11/28/2018 7:22:00 AM/Categories: Popular Posts, General News, Today's Top 5, Livestock, Grains
The wrongful lawsuit death of an Idaho rancher has reached a settlement resulting in the federal case being dismissed.
A judge in Idaho dismissed the lawsuit on Nov. 20 after a settlement was reached with the family of rancher Jack Yantis, Adams County, its sheriff and the two deputies.
On Nov. 1, 2015, Jack Yantis, 62, was shot by two deputies when he was attempting to euthanize a bull that had been hit by a car on an open range highway near the town of Council.
An autopsy following the shooting showed that Yantis was shot 12 times. However, accounts from the shooting remain murky. The two deputies say that Yantis disobeyed orders and pointed a rifle at the pair and fired. Lab results also revealed Yantis to have a blood alcohol of .104 at the time of his death.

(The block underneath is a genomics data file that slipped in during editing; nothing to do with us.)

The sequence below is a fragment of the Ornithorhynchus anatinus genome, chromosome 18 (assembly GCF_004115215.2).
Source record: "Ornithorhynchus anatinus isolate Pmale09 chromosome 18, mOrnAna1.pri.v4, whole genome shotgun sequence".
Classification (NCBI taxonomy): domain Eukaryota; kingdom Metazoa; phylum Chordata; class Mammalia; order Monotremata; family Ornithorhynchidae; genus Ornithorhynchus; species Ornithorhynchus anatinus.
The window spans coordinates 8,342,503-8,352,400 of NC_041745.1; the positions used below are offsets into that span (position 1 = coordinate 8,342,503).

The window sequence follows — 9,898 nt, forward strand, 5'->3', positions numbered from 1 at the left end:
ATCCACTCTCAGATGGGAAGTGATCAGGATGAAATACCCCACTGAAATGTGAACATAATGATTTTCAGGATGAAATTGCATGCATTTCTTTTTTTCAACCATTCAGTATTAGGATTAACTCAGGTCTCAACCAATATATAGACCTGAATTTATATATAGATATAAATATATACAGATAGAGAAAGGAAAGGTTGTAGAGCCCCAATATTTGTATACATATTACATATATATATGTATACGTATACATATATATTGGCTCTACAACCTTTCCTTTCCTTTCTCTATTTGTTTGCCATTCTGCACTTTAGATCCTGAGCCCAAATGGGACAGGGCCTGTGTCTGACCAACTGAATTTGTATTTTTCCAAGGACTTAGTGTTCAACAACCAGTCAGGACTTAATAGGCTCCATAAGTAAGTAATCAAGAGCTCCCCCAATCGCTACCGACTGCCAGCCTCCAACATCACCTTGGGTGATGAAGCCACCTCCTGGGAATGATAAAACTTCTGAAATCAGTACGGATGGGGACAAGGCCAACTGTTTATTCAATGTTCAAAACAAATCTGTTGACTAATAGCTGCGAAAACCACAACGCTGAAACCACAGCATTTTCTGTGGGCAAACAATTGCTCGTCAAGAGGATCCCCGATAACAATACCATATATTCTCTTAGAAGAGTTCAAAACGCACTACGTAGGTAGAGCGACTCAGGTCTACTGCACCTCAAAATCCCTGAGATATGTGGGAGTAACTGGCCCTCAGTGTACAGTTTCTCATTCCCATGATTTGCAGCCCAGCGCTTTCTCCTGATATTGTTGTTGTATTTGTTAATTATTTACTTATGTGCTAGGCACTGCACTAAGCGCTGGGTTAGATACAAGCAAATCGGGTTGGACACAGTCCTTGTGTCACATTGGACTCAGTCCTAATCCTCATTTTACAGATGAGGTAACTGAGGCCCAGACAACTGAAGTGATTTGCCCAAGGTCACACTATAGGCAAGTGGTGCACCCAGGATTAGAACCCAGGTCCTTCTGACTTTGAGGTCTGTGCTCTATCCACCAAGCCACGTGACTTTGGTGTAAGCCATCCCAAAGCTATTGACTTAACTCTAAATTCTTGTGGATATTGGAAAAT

No charges were filed against the deputies by the state’s Attorney General because there was not enough evidence to charge Brian Wood and Cody Roland. Both have since left the sheriff’s office.
Yantis’ family later filed a wrongful death lawsuit against the sheriff’s department and former deputies in 2017 alleging the following:
The deputies shot with intent to kill Yantis, rather than to warn or injure him.
Yantis’ widow, Donna, declined to comment on specifics of the settlement telling The Lewiston Tribune that the end of the legal action won’t bring closure for her family’s loss. “No amount of money can replace him,” Donna says of her late husband.
New legislation by Wyoming Senator Mike Enzi would give states and local entities more of a say when federal agencies are proposing regulations that could have significant ramifications.
Some pretty lofty goals in the Green New Deal, but what exactly are they proposing and how will they work “collaboratively with farmers and ranchers”?
A bill introduced in the Montana House helps define "cell-cultured proteins."